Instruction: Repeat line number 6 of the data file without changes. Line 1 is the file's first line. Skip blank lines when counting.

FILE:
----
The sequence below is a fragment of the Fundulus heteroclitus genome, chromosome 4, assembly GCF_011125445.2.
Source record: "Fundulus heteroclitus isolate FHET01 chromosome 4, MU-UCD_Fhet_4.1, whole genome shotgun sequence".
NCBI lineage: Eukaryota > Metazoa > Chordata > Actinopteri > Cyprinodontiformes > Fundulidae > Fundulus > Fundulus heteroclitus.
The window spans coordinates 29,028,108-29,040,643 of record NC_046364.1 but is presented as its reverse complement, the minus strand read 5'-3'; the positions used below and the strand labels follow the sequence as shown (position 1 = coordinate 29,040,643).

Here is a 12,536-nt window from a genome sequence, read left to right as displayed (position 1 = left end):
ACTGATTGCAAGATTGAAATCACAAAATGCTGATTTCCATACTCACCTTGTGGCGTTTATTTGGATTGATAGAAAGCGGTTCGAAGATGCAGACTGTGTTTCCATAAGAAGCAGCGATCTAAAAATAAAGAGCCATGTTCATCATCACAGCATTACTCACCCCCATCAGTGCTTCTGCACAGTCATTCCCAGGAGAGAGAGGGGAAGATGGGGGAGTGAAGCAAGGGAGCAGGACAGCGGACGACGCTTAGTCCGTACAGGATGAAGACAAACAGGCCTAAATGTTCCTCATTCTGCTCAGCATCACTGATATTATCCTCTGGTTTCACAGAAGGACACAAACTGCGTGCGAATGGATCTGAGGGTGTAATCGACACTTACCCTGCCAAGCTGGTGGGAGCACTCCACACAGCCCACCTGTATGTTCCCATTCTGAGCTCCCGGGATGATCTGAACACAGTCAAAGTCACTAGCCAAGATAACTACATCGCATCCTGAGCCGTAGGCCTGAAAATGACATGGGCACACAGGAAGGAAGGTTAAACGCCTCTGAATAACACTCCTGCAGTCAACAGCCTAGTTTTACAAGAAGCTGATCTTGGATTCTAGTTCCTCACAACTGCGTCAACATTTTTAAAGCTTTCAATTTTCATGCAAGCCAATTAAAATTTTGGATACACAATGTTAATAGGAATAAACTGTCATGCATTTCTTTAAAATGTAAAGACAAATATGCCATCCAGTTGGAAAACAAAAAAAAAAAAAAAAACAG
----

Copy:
ACTGATTGCAAGATTGAAATCACAAAATGCTGATTTCCATACTCACCTTGTGGCGTTTATTTGGATTGATAGAAAGCGGTTCGAAGATGCAGACTGTGTTTCCATAAGAAGCAGCGATCTAAAAATAAAGAGCCATGTTCATCATCACAGCATTACTCACCCCCATCAGTGCTTCTGCACAGTCATTCCCAGGAGAGAGAGGGGAAGATGGGGGAGTGAAGCAAGGGAGCAGGACAGCGGACGACGCTTAGTCCGTACAGGATGAAGACAAACAGGCCTAAATGTTCCTCATTCTGCTCAGCATCACTGATATTATCCTCTGGTTTCACAGAAGGACACAAACTGCGTGCGAATGGATCTGAGGGTGTAATCGACACTTACCCTGCCAAGCTGGTGGGAGCACTCCACACAGCCCACCTGTATGTTCCCATTCTGAGCTCCCGGGATGATCTGAACACAGTCAAAGTCACTAGCCAAGATAACTACATCGCATCCTGAGCCGTAGGCCTGAAAATGACATGGGCACACAGGAAGGAAGGTTAAACGCCTCTGAATAACACTCCTGCAGTCAACAGCCTAGTTTTACAAGAAGCTGATCTTGGATTCTAGTTCCTCACAACTGCGTCAACATTTTTAAAGCTTTCAATTTTCATGCAAGCCAATTAAAATTTTGGATACACAATGTTAATAGGAATAAACTGTCATGCATTTCTTTAAAATGTAAAGACAAATATGCCATCCAGTTGGAAAACAAAAAAAAAAAAAAAAACAG